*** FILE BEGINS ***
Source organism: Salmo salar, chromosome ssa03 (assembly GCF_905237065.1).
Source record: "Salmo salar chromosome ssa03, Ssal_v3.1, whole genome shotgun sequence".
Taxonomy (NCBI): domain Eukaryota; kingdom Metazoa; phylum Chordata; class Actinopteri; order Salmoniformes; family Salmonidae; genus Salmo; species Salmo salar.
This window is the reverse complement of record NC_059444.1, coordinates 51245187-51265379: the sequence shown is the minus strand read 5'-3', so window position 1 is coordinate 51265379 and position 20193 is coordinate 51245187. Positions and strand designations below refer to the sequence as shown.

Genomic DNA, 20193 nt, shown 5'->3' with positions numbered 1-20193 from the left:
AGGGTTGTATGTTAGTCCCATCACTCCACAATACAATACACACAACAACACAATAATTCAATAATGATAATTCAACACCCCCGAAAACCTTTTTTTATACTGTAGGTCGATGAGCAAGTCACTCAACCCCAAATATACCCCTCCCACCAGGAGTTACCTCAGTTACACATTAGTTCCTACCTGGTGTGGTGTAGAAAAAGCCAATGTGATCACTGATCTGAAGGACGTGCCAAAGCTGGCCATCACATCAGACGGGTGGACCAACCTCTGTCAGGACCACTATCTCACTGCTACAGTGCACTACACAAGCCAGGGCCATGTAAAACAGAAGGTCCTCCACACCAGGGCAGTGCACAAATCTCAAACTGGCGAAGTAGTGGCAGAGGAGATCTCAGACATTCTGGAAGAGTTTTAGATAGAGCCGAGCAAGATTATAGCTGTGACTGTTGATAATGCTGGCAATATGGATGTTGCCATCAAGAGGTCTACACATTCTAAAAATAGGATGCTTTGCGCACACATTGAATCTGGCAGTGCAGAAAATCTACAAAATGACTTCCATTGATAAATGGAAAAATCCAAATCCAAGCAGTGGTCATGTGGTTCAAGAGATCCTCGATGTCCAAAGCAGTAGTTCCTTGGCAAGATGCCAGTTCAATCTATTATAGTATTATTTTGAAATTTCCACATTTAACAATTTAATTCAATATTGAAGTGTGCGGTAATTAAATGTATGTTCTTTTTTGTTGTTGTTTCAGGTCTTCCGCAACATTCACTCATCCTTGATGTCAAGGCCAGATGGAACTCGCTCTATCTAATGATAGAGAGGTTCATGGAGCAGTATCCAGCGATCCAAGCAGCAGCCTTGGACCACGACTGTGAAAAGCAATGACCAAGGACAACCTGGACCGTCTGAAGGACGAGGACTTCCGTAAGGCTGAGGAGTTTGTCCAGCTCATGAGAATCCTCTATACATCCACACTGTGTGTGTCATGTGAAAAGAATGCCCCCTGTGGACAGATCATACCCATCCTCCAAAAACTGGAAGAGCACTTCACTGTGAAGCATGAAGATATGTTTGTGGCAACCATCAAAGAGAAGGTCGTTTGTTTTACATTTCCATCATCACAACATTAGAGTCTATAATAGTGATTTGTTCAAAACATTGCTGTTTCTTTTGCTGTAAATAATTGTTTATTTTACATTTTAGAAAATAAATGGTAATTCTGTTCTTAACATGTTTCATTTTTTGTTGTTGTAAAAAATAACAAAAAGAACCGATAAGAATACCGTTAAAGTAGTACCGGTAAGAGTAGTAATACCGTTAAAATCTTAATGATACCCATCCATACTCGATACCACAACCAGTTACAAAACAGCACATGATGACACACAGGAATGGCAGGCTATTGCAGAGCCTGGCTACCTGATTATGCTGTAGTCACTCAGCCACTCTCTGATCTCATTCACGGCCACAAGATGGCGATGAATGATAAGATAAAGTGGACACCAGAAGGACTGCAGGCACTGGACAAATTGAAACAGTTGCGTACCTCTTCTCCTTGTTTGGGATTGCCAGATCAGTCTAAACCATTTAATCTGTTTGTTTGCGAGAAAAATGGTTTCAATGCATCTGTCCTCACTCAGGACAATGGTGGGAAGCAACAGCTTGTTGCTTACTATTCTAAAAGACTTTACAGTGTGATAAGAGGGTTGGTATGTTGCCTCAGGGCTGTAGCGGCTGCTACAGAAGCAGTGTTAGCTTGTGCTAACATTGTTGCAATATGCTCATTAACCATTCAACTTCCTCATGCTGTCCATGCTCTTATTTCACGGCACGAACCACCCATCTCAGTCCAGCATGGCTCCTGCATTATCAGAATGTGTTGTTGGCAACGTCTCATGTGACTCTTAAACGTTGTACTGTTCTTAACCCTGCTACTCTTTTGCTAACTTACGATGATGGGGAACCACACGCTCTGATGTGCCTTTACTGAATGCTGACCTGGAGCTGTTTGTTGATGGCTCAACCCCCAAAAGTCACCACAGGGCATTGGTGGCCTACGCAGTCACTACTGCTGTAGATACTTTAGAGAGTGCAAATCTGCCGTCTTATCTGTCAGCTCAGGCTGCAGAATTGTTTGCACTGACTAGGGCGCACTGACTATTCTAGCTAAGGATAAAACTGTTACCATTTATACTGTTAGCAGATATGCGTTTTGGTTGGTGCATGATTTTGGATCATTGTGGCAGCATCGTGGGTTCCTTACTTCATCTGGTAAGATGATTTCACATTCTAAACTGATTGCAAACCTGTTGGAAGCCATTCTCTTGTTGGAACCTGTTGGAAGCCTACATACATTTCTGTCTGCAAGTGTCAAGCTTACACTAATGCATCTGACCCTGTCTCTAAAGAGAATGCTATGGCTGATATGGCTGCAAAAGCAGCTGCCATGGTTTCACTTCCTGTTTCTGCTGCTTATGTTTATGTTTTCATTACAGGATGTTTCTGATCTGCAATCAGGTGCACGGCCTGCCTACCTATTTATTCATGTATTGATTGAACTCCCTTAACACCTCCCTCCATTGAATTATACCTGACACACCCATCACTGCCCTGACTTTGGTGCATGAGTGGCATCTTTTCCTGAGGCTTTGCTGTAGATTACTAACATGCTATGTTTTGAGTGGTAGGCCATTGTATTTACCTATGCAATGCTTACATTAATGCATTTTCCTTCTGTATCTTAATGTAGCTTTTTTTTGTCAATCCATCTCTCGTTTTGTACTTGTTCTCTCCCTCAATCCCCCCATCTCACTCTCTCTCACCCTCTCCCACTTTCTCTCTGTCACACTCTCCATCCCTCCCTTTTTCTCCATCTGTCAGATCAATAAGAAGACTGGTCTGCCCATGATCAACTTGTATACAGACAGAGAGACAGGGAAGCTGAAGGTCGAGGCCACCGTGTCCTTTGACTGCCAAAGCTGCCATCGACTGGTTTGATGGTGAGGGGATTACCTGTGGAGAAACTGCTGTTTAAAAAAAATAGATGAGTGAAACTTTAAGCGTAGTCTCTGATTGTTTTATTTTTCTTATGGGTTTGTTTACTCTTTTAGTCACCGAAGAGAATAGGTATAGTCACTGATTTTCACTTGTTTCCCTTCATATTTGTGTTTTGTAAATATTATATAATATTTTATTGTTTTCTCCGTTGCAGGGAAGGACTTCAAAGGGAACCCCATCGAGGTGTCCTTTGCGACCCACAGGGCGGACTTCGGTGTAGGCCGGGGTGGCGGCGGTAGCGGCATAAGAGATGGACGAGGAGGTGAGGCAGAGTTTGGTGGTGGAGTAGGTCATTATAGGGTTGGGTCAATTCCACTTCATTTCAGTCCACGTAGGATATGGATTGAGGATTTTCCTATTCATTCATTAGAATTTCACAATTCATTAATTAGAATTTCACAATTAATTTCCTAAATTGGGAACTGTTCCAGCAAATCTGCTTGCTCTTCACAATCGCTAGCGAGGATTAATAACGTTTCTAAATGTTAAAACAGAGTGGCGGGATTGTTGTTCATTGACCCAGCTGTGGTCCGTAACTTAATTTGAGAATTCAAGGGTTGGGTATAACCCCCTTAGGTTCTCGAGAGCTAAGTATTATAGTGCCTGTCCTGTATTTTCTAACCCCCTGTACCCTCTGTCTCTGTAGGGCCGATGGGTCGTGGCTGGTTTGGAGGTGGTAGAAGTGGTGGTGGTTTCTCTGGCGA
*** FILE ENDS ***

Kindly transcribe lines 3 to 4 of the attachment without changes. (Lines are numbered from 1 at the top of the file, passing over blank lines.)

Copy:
Taxonomy (NCBI): domain Eukaryota; kingdom Metazoa; phylum Chordata; class Actinopteri; order Salmoniformes; family Salmonidae; genus Salmo; species Salmo salar.
This window is the reverse complement of record NC_059444.1, coordinates 51245187-51265379: the sequence shown is the minus strand read 5'-3', so window position 1 is coordinate 51265379 and position 20193 is coordinate 51245187. Positions and strand designations below refer to the sequence as shown.